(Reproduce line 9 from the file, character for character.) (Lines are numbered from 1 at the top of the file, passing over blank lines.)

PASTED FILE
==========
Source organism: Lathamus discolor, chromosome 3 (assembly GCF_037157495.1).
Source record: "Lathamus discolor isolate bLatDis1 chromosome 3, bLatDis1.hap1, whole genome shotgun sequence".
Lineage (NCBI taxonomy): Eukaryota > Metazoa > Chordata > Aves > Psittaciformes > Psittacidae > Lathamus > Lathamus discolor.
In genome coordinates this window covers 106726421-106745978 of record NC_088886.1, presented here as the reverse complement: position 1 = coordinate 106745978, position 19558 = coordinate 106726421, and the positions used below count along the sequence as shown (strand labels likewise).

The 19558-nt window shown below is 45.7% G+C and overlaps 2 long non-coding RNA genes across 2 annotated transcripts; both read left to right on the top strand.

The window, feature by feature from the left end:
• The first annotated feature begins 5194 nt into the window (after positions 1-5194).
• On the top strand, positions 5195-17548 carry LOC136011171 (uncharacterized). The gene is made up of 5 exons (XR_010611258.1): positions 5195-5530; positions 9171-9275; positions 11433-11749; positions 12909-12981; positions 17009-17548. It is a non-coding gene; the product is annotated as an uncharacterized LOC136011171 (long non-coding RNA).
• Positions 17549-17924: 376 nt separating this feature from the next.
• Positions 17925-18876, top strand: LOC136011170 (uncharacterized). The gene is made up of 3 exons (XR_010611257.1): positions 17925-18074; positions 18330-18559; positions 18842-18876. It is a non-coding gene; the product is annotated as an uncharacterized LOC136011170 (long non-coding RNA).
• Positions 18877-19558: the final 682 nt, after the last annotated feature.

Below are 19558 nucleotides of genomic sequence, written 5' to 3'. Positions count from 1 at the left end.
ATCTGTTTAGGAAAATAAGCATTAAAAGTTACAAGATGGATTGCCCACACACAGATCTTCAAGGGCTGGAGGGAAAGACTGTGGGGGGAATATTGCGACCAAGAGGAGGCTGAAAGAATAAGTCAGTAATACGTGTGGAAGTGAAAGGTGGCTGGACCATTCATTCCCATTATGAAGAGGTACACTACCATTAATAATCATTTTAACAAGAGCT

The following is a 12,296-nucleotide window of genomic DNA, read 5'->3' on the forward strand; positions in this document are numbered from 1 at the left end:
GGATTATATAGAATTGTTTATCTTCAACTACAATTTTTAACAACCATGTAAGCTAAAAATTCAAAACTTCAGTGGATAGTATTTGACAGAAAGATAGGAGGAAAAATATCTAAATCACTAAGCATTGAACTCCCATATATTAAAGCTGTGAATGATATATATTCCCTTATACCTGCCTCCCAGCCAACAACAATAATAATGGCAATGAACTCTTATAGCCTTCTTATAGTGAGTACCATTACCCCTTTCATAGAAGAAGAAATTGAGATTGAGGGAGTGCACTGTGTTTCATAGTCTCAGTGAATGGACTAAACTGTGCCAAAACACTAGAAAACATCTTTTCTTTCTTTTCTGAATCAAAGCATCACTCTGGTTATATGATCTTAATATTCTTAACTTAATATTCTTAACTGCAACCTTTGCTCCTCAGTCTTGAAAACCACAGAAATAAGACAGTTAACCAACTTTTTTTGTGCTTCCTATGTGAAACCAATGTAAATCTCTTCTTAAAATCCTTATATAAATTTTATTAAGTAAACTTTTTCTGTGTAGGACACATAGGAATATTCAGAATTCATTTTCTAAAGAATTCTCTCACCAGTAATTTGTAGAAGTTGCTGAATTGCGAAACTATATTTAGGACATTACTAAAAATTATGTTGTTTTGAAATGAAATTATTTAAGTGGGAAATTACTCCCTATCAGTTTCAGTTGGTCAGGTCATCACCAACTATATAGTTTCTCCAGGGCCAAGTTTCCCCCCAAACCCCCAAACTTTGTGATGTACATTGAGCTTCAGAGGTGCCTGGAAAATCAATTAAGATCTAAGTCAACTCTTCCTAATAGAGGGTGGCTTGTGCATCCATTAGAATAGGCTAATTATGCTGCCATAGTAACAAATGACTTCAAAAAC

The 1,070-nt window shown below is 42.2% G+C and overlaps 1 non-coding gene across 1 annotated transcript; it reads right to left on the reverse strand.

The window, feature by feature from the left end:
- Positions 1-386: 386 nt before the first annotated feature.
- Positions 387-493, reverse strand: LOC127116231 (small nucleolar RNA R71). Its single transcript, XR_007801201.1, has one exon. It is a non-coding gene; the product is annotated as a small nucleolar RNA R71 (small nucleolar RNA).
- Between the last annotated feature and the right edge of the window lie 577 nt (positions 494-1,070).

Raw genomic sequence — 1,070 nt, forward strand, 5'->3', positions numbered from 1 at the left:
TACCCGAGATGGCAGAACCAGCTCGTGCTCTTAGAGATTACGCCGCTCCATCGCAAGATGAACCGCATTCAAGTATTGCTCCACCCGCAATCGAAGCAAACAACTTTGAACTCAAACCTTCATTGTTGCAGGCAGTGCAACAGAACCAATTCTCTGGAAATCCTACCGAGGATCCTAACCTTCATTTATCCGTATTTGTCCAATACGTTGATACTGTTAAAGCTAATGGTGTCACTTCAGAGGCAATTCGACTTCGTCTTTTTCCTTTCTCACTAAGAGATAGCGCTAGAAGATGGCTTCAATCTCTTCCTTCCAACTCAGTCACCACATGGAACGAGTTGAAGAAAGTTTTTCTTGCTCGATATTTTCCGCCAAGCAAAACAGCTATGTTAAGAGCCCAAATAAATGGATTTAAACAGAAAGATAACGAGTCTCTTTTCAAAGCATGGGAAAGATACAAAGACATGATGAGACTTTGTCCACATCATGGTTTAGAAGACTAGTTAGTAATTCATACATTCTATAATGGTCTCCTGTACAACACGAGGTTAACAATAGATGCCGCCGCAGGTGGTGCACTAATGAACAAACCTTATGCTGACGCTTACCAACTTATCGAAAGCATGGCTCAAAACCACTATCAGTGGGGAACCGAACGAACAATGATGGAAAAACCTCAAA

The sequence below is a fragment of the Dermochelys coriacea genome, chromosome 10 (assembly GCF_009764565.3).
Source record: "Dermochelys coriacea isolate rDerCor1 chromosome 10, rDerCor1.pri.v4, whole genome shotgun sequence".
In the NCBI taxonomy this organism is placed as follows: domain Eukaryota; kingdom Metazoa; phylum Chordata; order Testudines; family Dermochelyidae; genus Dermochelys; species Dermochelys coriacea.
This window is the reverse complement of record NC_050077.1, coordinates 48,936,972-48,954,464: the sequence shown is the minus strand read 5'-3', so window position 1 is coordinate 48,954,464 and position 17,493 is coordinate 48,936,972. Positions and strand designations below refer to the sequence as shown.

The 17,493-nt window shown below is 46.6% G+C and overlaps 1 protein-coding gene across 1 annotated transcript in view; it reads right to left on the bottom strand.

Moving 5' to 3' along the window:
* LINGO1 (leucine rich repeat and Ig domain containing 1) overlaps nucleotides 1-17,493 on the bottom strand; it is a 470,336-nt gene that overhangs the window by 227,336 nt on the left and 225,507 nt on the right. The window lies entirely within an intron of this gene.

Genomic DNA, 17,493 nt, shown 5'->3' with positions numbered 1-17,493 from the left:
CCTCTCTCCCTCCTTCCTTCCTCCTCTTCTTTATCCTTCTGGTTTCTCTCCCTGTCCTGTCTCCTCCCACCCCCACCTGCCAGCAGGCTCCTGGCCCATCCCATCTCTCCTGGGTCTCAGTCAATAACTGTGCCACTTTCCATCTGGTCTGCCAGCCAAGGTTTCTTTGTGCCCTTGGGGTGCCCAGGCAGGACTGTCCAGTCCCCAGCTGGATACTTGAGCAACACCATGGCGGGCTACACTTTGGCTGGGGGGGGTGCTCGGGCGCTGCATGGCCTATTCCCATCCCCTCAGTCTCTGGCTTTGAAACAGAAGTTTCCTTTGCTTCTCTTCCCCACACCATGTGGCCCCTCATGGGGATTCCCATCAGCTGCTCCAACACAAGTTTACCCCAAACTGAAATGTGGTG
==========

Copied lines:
• Positions 17549-17924: 376 nt separating this feature from the next.